The most dangerous thing in all of sports -- excluding combat sports -- is the kickoff in football. Even if you played football on a piddly high school level, you know how brutal it can be. You really get to see how nasty it is when watching an NFL kickoff while standing on the field. The cracking sounds you hear resemble large trees snapping in half. Except those are the skulls of humans making contact at high speeds.
NFL commissioner Roger Goodell this week floated the idea of eliminating the kickoff. Good for him. It would be one of the smartest things he ever did as commissioner.
The short version: Kickoffs would be replaced by fourth-and-15 at the scoring team's 30-yard line. You could either punt or go for it. There would be one play to gain 15 yards and retain possession.
In speaking to people around the league, there is real support behind the idea. One general manager estimated that 70-80 percent of all team executives would support the change. Another general manager said while that might be true, there are enough old-school people in the sport who hate the idea, and could raise so much stink, it could intimidate owners not to pass such a change.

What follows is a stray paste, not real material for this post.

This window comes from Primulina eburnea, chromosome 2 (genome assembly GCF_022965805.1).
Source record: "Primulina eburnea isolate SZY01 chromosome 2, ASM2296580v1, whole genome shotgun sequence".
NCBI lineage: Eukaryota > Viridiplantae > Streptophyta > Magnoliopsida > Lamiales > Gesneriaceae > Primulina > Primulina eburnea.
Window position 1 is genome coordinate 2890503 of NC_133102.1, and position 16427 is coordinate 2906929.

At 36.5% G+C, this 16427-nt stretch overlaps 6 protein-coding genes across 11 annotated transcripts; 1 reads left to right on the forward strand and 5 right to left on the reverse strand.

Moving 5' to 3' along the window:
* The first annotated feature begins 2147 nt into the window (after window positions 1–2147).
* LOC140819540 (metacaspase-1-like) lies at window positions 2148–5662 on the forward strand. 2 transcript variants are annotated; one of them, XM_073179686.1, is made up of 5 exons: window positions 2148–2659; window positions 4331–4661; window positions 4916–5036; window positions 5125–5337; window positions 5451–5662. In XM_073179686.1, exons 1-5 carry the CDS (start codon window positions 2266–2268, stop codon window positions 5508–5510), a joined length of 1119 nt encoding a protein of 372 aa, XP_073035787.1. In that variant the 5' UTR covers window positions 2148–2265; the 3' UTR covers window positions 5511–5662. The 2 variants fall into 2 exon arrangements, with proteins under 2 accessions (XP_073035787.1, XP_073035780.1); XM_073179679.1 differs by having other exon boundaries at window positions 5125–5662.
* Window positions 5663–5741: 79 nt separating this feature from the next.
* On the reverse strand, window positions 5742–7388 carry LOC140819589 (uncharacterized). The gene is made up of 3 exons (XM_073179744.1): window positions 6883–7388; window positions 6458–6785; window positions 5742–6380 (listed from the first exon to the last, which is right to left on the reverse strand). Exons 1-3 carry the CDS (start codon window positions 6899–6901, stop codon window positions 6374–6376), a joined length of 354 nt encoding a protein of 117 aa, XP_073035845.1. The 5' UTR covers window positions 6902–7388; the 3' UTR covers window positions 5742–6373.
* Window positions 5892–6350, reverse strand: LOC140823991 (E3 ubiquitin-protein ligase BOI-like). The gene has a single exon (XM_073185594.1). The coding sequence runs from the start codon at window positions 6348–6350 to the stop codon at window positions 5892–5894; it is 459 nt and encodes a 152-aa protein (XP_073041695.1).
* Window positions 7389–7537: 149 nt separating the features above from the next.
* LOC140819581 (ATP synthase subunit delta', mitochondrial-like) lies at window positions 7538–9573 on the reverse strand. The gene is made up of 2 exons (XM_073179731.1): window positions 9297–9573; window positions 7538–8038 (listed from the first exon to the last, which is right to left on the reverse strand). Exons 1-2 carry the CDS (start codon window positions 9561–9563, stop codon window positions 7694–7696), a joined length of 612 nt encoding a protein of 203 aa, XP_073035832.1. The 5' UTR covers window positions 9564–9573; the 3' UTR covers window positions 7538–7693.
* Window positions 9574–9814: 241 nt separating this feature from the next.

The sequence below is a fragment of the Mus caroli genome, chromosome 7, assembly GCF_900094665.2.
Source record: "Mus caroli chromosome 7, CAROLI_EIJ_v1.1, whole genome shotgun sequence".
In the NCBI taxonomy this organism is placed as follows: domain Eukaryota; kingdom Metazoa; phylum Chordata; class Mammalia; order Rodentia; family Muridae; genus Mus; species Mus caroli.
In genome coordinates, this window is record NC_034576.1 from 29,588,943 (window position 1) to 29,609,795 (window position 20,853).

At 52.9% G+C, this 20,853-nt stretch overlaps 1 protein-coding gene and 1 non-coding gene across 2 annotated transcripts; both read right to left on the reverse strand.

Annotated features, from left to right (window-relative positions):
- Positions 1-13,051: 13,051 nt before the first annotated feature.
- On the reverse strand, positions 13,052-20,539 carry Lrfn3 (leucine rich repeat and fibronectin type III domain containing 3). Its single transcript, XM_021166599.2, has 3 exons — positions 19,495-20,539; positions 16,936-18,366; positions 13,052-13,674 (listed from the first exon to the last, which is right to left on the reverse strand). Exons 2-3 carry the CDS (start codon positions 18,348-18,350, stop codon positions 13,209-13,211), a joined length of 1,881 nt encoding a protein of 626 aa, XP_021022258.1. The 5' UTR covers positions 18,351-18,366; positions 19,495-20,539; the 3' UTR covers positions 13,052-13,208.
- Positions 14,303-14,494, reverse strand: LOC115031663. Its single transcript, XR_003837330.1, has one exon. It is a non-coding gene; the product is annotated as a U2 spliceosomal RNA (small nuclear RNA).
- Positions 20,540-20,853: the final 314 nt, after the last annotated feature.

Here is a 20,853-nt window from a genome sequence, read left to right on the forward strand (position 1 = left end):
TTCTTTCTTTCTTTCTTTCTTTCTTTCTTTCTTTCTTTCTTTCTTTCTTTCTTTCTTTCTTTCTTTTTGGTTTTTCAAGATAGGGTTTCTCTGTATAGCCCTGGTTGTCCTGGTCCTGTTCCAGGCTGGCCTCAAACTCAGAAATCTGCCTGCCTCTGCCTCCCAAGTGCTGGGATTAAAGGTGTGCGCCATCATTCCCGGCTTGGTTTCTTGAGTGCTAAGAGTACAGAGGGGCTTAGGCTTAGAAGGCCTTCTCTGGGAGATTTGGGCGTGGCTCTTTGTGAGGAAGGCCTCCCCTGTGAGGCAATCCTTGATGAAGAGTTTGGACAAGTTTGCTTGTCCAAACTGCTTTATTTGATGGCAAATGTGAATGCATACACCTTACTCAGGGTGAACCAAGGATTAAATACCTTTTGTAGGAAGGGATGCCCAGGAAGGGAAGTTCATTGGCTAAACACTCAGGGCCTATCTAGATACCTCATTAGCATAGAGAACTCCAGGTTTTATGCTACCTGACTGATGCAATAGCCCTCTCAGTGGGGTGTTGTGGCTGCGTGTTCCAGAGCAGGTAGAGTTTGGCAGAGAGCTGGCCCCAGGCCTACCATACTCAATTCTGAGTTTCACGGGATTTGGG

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And that is what you hear from traditionalists: Such a change would be too drastic and change a basic aspect of the sport.
"Why don't we just call our sport the National Arena League," said one of the general managers I spoke to.
There are two main problems with that sort of argument, the argument that you're changing a basic part of football.
First, Goodell's move is about player safety, and while the league is definitely hypocritical in some aspects of this -- wanting an 18-game season while preaching safety, for example -- there are several basic things the league can do to make the game safer. Eliminating the most violent play in the sport is one of them.
This is the 21st-century aspect of the sport. The thousands of player lawsuits are forcing the NFL to change and the NFL, smartly, figures it had better get ahead of it.
Second, and maybe most important, the sport has made far more radical changes. Remember, decades ago, the forward pass was considered a radical change. Increasing to a 16-game regular season was radical. Integrating the sport was considered a drastic change to the sport.
The NFL has survived terror attacks, wars, gambling scandals, Whitney Houston lip-synching. It will survive this.
And that change is coming. You can count on it.